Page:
Hi Ryan, and all,

 

Thanks for all of this.  I agree (and I think everyone is aware of the concern) 
that there is the potential for vested fossil fuel interests to seize on SRM as 
an excuse to avoid regulation – we saw that in Lamar Smith’s comments before 
the hearing last year (I don’t recall that he actually stayed to listen to the 
hearing, since all 4 of us repeated the fact that you can’t do that anyway, but 
I doubt that would have mattered).

 

There were certainly a few connections people mentioned that I was unaware of 
(Shell funding some CDR) or had forgotten about (like Steve Koonin, my former 
provost, who had some passing interest and also had a brief stint at BP).  But 
all incredibly minor contributors to the subject.  I was simply reacting, as is 
Jesse, to the assertion in the email thread that they “fund many GE supporters” 
in the present tense.  Indeed, I think it is far more striking observation that 
the precise opposite is true – that at least as far as SRM is concerned, within 
a rounding error 100% of the interest, and even without a rounding error 100% 
of the research funding comes from people committed to mitigation.  Indeed, 
given that history, that might give some of us more hope for the future 
interests as well.

 

As a minor point, Jesse already pointed out that Tillerson’s comment wasn’t 
about GE, but I’d also point out that you can’t use the fact that Ken and Bala 
used to work at Livermore as some mysterious connection to vested interests; 
Livermore has a great climate group that has been instrumental in CMIP and 
hence in IPCC, so by that argument you’d also have to assert that fossil fuel 
interests support climate science. 

 

doug

 

From: Gunderson, Ryan [mailto:gunde...@miamioh.edu] 
Sent: Friday, February 02, 2018 7:29 AM
To: Reynolds, J.L. (Jesse) <j.l.reyno...@uu.nl>
Cc: m...@clivehamilton.com; Daniel B Kirk-Davidoff <da...@umd.edu>; Douglas 
MacMartin <macma...@cds.caltech.edu>; geoengineering 
<geoengineering@googlegroups.com>; brian.peter...@nau.edu; diana.stu...@nau.edu
Subject: Re: [geo] Fwd: Geoengineering and Capitalism

 

Dear Jesse,

I assume and hope that the majority GE scientists also support mitigation.  
Certainly the most prominent do. 

Regarding the comment about GE as a "project of the right": As I mentioned in 
one of the emails with Dan, the concrete intentions (and I'd include political 
priorities here) of GE scientists may be relatively unimportant. What is more 
consequential, in my opinion, is what happens to GE in social, political, and 
economic context.  And why GE will likely pick up steam due to this context.  
Our paper tries to highlight these social conditions as well as the types of 
justifications that appeal to powerful interests.  If the fossil fuel industry, 
climate change denialists like the Heartland Institute, and the GOP embrace GE, 
for example, it's worth asking why this is the case. (This does not mean that 
only the right supports GE research or deployment, or that something is "bad"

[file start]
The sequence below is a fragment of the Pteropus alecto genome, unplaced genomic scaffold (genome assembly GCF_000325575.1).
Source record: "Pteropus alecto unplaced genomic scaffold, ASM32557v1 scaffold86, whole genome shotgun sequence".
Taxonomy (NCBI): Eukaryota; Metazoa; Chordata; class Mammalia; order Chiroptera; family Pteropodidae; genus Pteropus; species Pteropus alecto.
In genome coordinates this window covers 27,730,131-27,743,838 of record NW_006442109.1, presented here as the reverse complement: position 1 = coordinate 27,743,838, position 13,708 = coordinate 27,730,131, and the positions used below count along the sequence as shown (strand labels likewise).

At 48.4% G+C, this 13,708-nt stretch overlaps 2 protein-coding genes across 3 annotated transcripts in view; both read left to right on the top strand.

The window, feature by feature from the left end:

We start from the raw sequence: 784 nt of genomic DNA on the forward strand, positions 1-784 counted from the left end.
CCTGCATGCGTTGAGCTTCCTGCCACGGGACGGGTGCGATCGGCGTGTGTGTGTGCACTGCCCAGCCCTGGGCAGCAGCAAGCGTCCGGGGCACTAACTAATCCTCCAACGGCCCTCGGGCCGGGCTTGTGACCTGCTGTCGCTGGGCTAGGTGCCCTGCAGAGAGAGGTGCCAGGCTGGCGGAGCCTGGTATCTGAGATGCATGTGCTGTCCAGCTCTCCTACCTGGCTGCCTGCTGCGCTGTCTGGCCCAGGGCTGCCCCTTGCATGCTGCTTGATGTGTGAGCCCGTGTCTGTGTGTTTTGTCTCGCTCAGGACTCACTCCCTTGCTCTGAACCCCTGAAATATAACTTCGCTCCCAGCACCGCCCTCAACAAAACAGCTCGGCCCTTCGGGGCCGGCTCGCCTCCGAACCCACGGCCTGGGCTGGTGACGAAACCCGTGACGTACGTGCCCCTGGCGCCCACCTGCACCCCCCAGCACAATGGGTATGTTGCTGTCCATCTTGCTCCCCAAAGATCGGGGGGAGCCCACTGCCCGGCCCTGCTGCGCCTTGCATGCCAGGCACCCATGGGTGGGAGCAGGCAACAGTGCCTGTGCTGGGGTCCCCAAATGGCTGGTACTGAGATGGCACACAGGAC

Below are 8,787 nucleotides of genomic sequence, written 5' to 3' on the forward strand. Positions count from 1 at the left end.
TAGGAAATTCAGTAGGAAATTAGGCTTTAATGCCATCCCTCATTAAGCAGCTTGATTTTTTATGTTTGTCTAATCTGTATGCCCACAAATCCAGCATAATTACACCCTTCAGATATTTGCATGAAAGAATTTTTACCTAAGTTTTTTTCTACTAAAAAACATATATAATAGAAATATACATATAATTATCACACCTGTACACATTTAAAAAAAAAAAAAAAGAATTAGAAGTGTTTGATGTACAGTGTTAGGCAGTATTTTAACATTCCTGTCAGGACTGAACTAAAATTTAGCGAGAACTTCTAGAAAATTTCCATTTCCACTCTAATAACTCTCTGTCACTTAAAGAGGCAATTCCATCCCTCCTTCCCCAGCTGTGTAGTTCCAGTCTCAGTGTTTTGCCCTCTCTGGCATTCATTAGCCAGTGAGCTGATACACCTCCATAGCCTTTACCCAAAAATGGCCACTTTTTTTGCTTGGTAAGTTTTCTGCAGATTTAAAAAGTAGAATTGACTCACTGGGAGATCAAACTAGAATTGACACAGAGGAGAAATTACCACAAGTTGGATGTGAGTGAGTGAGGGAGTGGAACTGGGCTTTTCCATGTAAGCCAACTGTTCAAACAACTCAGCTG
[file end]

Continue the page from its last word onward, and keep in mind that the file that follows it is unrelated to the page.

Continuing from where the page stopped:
just because the right supports it.  The right here is just meant to signify a 
group that best represents captial's interest in $ > burn fossil fuels > $$ > 
burn fossil fuels > $$$.)  I assume that the majority of GE scientists would 
argue that GE without mitigation is a problematic way forward (ocean 
acidification etc.).  Despite this, one should still try to understand the 
large appeal GE has to those who have a vested interest in burning fossil fuels 
to accumulate capital.  To me, the issue is "structural" - our paper is not an 
attempt to blame GE scientists for the prospects of deployment.

 

Take care,

Ryan 




--
Ryan Gunderson, Ph.D.

Assistant Professor
Department of Sociology & Gerontology
Miami University

rgsoc.blogspot.com <http://rgsoc.blogspot.com> 

 

On Fri, Feb 2, 2018 at 2:47 AM, Reynolds, J.L. (Jesse) <j.l.reyno...@uu.nl 
<mailto:j.l.reyno...@uu.nl> > wrote:

Folks:

 

That “infamous statement by Exxon's Rex Tillerson” was about adaptation, not 
geoengineering: “And as human beings as a — as a — as a species, that’s why 
we’re all still here. We have spent our entire existence adapting, OK? So we 
will adapt to this.  Changes to weather patterns that move crop production 
areas around -- we’ll adapt to that. It’s an engineering problem and it has 
engineering solutions.” 
https://www.washingtonpost.com/news/energy-environment/wp/2016/12/13/rex-tillersons-view-of-climate-change-its-just-an-engineering-problem/
 

To my knowledge, Tillerson has never said a single word about geoengineering. 

 

The other purported connections – including those in the 2014 Hamilton essay 
that Ryan posted – are generally old, tenuous, and with CDR.

 

Anyone familiar with the geoengineering discourse could make a list of who have 
moved it substantially forward. Off the top of my head, I’d suggest Paul 
Crutzen, the US National Academies, the Royal Society, Mike MacCracken, David 
Keith, Ken Caldeira – each of whom has emphasized the primacy of mitigation. 
Shell, Steve Koonin, Lee Lane, and Newt Gingrich are bit players in this story, 
at best.

 

In my opinion, claims that (solar) geoengineering is a project of the right are 
examples of people choosing limited evidence in order to reach a conclusion 
upon which they have already decided. I suspect that some of them know better.

 

-Jesse

Dr. Jesse Reynolds | Assistant Professor and Research Funding Coordinator | 
Institute for Jurisprudence, Constitutional and Administrative Law | Utrecht 
Centre for Water, Oceans and Sustainability Law | Faculty of Law, Economics and